Question:What are some observable tell-tale signs of wastewater pollution?

by bhamster | July 28, 2021 21:01 | #27373

This could be for wastewater from different sources---domestic and municipal, industrial, agricultural, stormwater...

What are some of the first clues that might indicate wastewater pollution in a water body?


@jesseslone Thanks for coming by Open Call yesterday! I'm wondering if you have any thoughts about this question? You mentioning that treated wastewater with anything other than a slight earthy smell indicates something is off was informative.

Is this a question? Click here to post it to the Questions page.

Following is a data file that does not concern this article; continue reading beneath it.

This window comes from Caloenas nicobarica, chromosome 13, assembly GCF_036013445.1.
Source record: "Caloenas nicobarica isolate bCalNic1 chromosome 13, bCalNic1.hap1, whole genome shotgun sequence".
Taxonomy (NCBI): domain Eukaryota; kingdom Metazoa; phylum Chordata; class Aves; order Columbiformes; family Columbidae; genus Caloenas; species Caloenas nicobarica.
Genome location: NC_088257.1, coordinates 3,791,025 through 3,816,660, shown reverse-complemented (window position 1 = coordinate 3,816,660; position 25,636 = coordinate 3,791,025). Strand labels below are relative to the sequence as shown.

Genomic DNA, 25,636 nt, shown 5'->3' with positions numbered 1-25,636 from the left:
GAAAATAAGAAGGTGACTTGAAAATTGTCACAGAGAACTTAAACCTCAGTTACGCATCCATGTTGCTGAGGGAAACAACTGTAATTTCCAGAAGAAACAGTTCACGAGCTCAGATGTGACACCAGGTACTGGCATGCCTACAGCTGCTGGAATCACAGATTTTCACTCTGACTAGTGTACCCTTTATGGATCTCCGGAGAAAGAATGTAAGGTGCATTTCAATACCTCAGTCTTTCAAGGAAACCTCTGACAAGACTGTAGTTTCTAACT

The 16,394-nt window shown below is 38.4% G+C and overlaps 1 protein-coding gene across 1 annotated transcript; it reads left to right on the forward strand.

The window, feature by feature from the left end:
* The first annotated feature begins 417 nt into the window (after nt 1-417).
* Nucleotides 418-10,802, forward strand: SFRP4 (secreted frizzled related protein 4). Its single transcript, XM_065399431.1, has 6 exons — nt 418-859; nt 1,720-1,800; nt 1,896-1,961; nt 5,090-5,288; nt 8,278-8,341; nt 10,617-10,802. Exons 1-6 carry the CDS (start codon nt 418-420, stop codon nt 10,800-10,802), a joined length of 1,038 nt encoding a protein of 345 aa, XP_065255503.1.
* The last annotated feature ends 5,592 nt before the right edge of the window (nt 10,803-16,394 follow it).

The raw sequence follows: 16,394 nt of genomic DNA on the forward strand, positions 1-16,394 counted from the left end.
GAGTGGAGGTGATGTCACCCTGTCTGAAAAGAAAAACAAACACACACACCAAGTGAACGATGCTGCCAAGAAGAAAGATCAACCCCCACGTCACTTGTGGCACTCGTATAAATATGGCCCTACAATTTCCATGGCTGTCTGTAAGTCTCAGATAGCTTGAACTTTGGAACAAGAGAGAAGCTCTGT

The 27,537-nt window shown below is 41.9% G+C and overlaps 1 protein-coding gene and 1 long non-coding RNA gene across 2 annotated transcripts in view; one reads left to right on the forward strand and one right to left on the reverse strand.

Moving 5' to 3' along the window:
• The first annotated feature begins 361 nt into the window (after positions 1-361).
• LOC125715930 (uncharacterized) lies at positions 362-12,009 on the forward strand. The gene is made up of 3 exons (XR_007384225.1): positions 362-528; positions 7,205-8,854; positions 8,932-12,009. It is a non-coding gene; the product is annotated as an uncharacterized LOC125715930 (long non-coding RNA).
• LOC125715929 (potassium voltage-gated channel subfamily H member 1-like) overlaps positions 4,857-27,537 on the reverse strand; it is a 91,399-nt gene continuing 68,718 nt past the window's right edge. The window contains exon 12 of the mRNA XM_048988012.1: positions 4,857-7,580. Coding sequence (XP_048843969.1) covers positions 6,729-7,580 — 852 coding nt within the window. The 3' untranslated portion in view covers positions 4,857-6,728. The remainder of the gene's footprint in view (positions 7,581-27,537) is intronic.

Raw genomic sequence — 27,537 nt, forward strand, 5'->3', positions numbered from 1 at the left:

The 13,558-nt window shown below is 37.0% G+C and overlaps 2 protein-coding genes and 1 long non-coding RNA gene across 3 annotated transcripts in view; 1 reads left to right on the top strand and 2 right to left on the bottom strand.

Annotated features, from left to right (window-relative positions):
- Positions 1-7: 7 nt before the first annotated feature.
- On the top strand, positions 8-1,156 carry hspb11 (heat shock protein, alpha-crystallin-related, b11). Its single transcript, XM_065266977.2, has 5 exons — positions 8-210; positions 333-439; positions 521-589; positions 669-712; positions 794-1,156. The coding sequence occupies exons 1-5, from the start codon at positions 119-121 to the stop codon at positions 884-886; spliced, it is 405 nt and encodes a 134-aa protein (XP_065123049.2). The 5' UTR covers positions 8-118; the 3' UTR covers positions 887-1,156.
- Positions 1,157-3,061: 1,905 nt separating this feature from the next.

Reply to this comment...

Yes, properly treated wastewater should ideally smell like a forrest stream... clean and possibly a little earthy. Also, I should note that my expertise is in organic wastewater. I don't know much about treating wastewater from industrial plants, except food processing plants.

That being said, here are some indicators that are visible in the discharge area:

A sickeningly sweet smell: The plant is septic (no oxygen) and the result is carbohydrate chains that smell sweet in the effluent (discharge water).

Milky or light grey or brown discharge (high turbidity): Under-treated wastewater. Residential or Municipal wastewater is often just a light brown or grey color. In the treatment plant, bacterial colonies (flock) should capture these suspended solids, if they aren't, there's either too much flow for capacity (common in surges), or the bacterial microbiome in the treatment reactors is not healthy.